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Family Fishing Traditions Part 2: Homer’s Claire Neaton and Emma Teal Laukitis

Today, we continue our series on family fishing traditions that highlights the next generation of fishermen that have grown up as part of the extended Alaska Marine Conservation Council family. We were inspired by our friends at The Salmon Project who recently showcased some of our favorite fishing women: Lexi Fish Hackett of Sitka, and Claire Neaton and Emma Teal Laukitis (aka The Salmon Sisters). Lexi, Claire, and Emma Teal are the daughters of our founding board members Steve Fish and Buck Laukitis.

Salmon sisters old AMCC photo

Buck Laukitis with daughters Emma & Claire in the bottom row, surrounded by AMCC founders at an AMCC board meeting in October 1997.

We caught up with Lexi, Claire, and Emma Teal on childhoods spent fishing and what their hopes are for future fishing generations. In the first edition we highlighted Lexi Fish Hackett of Sitka, and in this edition we showcase the Salmon Sisters, Claire and Emma Teal Laukitis.

Like we said before, it’s hard to describe how it feels to see these young women step into the roles of conservation-minded fishermen, stewards of the resource, business owners, and mothers. The simplest way to sum is: it’s why we do what we do at the Alaska Marine Conservation Council.

At AMCC, we believe in sustaining ties to family, community, and to the ocean that nourishes us so deeply. We believe in nourishing the next generation of fishermen and leaders like Lexi, Claire, Emma, and many other young fishermen across Alaska that we have the pleasure of knowing and admiring.

Salmon Sisters - Halibut

Claire and Emma fishing for halibut in the Bering Sea onboard the family boat.

Through their business the Salmon Sisters, Emma and Claire have been especially generous to AMCC, joining early on as a business member, creating a special “Our Oceans” hoodie with a portion of proceeds going to AMCC, and most recently donating revenue from sales of their young fishermen apparel to support young fishermen. We hope you will join Claire and Emma in supporting AMCC’s work.

In Alaska, it’s the time of year where we apply for our annual PFD.

AMCC is an official Pick.Click.Give. organization and we hope you will consider donating a portion of your PFD to AMCC’s work to bolster the next generation of young fishing leaders.

For additional instructions on how to allocate a portion of your PFD to AMCC, click here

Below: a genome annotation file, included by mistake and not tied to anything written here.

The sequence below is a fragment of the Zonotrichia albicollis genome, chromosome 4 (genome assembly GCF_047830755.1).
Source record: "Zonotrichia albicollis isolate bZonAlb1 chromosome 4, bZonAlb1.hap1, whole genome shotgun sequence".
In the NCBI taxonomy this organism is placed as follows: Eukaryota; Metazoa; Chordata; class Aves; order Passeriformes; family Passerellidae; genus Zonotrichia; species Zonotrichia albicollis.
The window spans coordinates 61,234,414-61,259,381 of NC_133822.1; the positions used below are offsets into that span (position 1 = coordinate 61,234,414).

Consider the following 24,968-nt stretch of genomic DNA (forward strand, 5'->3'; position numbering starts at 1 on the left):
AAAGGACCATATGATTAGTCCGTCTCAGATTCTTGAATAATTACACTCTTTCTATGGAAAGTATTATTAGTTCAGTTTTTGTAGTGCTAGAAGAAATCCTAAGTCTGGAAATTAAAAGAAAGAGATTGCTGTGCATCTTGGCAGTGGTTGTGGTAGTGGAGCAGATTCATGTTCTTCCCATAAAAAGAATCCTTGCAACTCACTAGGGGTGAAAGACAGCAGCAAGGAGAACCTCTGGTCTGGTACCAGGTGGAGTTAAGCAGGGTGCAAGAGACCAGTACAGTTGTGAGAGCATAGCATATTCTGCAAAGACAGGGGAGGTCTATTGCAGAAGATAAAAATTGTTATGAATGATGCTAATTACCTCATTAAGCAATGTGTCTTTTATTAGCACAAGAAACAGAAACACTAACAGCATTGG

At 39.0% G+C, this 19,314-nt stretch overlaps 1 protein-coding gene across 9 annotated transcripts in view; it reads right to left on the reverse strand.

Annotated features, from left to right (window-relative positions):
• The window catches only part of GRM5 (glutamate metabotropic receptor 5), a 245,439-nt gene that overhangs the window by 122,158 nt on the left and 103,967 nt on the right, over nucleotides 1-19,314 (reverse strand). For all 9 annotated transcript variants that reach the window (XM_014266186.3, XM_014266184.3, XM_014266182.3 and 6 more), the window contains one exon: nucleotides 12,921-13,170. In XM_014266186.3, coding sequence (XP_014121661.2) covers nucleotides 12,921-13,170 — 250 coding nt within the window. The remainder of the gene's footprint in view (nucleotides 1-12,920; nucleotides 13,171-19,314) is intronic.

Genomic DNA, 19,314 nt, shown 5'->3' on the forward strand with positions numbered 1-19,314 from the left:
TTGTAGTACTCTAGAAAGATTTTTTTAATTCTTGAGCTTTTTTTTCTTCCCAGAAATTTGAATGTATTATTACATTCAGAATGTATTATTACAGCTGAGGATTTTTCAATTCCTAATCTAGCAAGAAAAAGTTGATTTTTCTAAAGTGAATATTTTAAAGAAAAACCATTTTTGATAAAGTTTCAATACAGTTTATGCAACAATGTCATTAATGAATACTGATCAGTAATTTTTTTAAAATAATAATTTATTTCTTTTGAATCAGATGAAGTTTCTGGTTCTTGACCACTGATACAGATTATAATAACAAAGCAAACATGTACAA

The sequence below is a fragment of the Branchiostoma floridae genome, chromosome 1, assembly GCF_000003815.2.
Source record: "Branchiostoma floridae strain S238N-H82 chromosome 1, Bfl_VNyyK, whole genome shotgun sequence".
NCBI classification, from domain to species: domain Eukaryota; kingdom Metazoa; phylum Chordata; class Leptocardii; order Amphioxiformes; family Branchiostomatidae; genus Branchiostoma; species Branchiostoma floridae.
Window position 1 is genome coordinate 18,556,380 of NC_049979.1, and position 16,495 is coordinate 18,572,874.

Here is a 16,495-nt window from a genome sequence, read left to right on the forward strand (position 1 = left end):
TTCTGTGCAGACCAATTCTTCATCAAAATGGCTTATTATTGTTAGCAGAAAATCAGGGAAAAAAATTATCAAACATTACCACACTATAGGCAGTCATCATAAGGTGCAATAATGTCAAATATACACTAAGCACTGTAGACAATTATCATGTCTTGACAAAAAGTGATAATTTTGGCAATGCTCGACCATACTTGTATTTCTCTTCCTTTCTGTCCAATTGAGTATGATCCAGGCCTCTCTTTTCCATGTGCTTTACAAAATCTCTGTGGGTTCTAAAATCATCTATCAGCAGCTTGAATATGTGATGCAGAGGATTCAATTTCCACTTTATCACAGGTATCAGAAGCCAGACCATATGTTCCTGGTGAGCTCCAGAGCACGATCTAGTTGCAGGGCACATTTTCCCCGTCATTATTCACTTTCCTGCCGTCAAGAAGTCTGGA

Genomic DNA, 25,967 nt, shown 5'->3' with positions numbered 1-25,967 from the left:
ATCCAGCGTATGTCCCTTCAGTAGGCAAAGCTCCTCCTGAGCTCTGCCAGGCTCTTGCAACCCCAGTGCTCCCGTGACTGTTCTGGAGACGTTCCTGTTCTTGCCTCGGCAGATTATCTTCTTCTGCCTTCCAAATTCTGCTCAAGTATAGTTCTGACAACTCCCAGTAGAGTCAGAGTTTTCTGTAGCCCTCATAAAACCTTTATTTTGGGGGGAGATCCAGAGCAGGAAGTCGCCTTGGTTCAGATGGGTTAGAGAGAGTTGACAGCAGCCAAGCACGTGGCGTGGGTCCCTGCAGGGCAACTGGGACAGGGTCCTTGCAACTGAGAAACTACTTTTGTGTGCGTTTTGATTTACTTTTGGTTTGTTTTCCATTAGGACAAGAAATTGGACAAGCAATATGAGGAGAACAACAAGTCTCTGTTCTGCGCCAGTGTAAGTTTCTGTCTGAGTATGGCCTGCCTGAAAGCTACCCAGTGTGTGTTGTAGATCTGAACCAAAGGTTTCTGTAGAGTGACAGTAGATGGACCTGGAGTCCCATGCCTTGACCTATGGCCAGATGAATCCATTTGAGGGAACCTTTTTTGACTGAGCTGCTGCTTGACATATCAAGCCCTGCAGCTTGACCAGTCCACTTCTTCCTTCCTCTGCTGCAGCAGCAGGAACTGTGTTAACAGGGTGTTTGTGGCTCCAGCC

Q&A on Family Fishing Traditions with Salmon Sisters, Claire Neaton & Emma Laukitis

Question: How long have you been fishing for and what’s your favorite thing about fishing?

Claire & Emma: We grew up on our dad’s boat, but started fishing together as his crew when we were 12 and 13. Our favorite part about fishing is that it’s guaranteed time together as a family — we’ve gotten to know each other and our parents in a different way because of long summer days together at sea. When we were in college on the East Coast, we always looked forward to returning to Alaska to fish for the summers, and still feel an innate seasonal pull back to the ocean.

Question: What does it mean to you to continue your family’s fishing tradition?

Salmon Sisters

The Salmon Sisters Claire & Emma.

Claire & Emma: Our family’s fishing traditions began with our parents, who moved to Alaska in their 20’s. So, our own tradition is young. But our parents learned skills from fishermen on the back deck of boats and on the dock, listened to stories from village elders, saw how fish were treated as a valuable resource and taught these values to my sister and me as we were growing up in False Pass. We continue our family’s fishing tradition by returning to the ocean each year to harvest fish sustainably, and in the off-season we spend our time and efforts celebrating our lifestyle as fishermen, the traditions that keep our industry and coastal communities strong, and the wild seafood that we catch with our business, Salmon Sisters.

Question: What types of lessons has your family passed down to you about stewardship our fisheries and oceans?

Claire & Emma: Our dad always taught us about the ocean — the geography, the birds, the tides, the way salmon swim upstream to spawn. A total education has allowed us to appreciate and respect where we work and the importance of our treatment of the resources there, how abuse of a resource will affect much more than itself. We have been taught that our family’s health is directly dependent on the health of the oceans, so we must do whatever we can to keep it in equilibrium, and thriving.

Question: What are some of your hopes for the future of our fisheries, your community, or the fishing legacy that future generations might inherit?

Claire & Emma: We hope that more young people will get involved in our fisheries and take responsibility for its health. Sustainable fisheries are about feeding yourself and others, without waste. If we can all keep this simplicity in mind, then there’s room to help the industry and ecosystem in other ways. Learning skills that will make us more efficient and smarter fishermen, getting educated on what our communities need and how we can help spread wild Alaska seafood across the globe. We hope the strength in the community of fishermen stays united and strong in the future, because our identities depend upon it.


Help celebrate and support the continuation of family fishing traditions like those of the Laukitis family and donate a portion of your PFD to AMCC this year. Together, we can create the kind of fishing future generations of Alaskans to come deserve.

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